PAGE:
Found 03/2012, Thrift Land (Stassney and South First)
A powerful reflection of the old adage, “crying on the inside,” the make-up effects used by the subject of (Clown Portrait) are minimal—a slight darkening of the eyebrows, a modest exaggeration of the mouth. This is clearly a character clown, in the “tramp” mode, down on his luck and mourning his fortunes, or lack thereof. But the extensive make-up of the typical clown creates a sense of distance, of the alien. The spare costuming and the very human gaze show that the tramp exterior, the hard-luck case, is a thin veneer over a character who is still more tragic. The comedic exterior cannot mask the sorrow underneath. The dull gray haze of smog behind the subject and garments so distressed they become symbols of decay, accentuate the sorrow of the image.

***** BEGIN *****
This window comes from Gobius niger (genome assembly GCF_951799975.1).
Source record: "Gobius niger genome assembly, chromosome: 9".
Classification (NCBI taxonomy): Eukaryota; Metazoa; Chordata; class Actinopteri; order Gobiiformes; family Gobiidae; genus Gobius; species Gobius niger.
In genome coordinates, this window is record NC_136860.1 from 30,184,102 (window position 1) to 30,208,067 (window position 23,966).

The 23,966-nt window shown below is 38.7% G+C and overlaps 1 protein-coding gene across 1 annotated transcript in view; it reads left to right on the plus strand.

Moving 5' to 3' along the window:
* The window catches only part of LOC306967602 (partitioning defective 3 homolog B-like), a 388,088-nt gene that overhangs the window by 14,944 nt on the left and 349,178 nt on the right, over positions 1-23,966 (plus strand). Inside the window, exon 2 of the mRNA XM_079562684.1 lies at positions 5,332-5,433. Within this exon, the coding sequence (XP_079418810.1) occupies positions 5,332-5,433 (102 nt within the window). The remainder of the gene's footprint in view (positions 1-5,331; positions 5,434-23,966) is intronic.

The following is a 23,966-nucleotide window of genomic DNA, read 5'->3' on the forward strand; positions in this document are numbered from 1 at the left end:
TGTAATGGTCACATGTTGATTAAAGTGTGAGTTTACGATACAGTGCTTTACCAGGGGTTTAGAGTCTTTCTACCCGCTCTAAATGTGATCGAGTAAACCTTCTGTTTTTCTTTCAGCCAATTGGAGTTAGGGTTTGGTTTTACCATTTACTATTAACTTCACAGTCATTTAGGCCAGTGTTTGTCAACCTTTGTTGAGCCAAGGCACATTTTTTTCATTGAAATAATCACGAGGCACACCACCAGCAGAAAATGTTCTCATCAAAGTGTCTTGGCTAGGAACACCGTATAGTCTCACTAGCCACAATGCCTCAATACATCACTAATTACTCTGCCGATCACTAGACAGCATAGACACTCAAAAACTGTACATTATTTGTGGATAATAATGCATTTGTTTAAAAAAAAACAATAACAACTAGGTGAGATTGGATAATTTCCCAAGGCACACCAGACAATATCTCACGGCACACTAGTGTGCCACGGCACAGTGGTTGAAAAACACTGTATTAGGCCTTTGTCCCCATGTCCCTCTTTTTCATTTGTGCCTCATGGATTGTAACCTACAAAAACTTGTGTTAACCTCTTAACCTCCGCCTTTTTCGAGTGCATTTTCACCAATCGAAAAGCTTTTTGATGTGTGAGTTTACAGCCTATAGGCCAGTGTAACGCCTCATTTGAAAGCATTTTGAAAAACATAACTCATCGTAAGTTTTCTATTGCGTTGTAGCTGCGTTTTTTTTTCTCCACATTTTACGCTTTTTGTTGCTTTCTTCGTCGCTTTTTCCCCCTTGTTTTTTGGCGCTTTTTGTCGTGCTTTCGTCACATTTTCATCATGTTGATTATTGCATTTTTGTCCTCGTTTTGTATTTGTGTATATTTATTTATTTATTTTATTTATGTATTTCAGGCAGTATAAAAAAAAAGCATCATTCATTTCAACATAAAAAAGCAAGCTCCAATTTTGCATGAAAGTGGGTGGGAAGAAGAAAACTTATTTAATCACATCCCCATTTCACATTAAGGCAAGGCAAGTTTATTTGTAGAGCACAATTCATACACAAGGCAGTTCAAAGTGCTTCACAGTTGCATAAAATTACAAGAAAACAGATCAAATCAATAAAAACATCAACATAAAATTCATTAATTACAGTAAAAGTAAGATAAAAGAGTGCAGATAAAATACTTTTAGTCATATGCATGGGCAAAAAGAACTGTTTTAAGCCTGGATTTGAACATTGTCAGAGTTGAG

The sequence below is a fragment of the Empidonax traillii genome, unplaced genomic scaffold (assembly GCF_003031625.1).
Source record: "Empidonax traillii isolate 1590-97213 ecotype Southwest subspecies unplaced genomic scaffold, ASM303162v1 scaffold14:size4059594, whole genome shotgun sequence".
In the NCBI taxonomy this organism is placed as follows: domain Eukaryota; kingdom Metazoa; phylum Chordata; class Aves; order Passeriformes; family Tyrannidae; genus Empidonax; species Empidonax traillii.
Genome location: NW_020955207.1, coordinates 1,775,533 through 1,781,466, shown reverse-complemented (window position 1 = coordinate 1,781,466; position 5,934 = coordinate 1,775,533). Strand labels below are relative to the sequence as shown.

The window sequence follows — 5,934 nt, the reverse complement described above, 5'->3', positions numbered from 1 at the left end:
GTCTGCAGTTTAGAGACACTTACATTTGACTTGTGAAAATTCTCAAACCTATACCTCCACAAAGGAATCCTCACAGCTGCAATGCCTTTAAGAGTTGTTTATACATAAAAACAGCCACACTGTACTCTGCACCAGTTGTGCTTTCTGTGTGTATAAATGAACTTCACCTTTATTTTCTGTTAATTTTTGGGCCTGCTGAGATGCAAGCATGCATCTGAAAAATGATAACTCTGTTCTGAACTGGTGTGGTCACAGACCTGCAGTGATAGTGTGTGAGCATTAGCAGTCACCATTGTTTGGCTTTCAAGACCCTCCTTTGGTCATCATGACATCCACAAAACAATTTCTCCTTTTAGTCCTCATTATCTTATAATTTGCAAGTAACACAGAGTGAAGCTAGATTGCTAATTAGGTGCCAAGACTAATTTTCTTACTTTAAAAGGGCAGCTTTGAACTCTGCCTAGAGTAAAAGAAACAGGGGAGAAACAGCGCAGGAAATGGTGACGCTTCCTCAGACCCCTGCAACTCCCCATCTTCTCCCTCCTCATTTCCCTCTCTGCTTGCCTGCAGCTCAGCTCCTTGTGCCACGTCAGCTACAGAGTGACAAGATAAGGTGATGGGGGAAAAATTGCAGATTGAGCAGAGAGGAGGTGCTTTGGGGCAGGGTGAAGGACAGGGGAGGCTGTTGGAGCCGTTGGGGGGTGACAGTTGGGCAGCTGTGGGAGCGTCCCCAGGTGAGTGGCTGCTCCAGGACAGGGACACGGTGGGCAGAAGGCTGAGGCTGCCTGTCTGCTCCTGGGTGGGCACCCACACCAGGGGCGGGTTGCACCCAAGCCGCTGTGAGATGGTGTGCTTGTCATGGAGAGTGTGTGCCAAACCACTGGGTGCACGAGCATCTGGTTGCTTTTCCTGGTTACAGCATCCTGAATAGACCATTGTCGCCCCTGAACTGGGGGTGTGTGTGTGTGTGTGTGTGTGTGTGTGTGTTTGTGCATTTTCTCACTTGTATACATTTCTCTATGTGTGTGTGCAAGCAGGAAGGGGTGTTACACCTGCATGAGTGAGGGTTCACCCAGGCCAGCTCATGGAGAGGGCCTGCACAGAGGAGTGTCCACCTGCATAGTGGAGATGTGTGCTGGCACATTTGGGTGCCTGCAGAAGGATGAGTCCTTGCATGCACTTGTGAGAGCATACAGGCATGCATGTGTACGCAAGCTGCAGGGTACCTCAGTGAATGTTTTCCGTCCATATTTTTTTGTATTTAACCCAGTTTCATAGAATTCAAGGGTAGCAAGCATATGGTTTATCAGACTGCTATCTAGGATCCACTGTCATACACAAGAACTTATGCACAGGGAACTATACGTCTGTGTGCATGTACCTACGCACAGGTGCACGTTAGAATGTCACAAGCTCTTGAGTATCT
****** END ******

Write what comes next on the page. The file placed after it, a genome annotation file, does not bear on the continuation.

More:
Unique among the works in the Dayle Memorial Harlequin Collection, (Clown Portrait) was kept in Beebee Dayle’s bedroom suite, and remained there when the historical Dayle House was donated to the city of Austin in 1938. It is believed that (Clown Portrait) depicts Mr. Dayle himself; Wesley Dayle’s relationship to the harlequin arts is complex, a hidden parallel life to his successful career in construction and real estate. If so, (Clown Portrait) shows Dayle at his most vulnerable, and questions the resilience and opacity of all of our masks.